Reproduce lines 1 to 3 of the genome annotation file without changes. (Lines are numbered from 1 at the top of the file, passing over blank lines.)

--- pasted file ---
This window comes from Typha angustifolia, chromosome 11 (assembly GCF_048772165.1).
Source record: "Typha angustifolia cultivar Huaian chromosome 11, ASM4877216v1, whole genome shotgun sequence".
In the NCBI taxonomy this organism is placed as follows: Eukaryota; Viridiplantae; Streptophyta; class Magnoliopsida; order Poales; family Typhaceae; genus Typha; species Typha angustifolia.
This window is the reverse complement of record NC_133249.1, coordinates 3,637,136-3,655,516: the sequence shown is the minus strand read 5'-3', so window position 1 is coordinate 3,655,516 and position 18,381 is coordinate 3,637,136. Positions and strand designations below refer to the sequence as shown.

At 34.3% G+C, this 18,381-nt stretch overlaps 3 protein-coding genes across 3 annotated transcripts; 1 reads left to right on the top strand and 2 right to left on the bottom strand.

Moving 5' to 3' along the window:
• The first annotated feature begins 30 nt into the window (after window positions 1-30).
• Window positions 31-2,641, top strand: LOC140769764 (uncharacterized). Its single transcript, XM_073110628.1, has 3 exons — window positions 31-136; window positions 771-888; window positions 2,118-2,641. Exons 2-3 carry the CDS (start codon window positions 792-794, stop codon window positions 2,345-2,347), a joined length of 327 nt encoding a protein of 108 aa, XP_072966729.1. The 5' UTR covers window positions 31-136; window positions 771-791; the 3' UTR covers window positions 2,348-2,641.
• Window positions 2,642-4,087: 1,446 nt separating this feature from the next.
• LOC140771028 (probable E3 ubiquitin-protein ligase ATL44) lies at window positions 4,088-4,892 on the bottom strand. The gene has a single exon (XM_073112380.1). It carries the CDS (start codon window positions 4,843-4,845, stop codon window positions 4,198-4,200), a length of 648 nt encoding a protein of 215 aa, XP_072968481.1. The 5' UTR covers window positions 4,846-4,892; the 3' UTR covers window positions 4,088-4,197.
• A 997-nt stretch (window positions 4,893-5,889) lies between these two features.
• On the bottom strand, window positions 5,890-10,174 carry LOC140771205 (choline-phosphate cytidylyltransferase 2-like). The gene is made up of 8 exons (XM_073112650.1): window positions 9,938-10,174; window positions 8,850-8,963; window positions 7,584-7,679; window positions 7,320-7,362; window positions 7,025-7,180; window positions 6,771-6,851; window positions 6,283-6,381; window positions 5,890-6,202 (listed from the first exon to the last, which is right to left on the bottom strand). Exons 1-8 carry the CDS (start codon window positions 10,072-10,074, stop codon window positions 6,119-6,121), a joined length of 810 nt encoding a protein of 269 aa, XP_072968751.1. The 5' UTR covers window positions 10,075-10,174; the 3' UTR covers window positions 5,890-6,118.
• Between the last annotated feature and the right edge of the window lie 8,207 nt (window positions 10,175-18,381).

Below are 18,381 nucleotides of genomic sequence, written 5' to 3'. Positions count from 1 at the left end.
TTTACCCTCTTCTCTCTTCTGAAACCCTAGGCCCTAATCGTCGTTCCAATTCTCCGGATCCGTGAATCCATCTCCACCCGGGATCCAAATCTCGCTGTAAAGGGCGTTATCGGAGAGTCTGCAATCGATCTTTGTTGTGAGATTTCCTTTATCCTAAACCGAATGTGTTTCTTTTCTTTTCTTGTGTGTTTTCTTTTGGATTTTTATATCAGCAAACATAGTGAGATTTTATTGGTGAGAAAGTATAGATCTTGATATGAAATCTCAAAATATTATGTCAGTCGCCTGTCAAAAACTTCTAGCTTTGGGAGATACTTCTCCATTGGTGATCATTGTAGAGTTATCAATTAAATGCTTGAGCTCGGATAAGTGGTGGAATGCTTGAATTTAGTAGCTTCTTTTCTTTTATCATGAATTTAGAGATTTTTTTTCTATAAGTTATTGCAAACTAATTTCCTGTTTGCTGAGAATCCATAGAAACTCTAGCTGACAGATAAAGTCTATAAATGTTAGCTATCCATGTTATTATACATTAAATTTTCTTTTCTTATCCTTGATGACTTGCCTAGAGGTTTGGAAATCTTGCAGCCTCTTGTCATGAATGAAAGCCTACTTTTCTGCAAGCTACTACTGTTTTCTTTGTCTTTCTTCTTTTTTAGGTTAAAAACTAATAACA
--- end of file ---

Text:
This window comes from Typha angustifolia, chromosome 11 (assembly GCF_048772165.1).
Source record: "Typha angustifolia cultivar Huaian chromosome 11, ASM4877216v1, whole genome shotgun sequence".
In the NCBI taxonomy this organism is placed as follows: Eukaryota; Viridiplantae; Streptophyta; class Magnoliopsida; order Poales; family Typhaceae; genus Typha; species Typha angustifolia.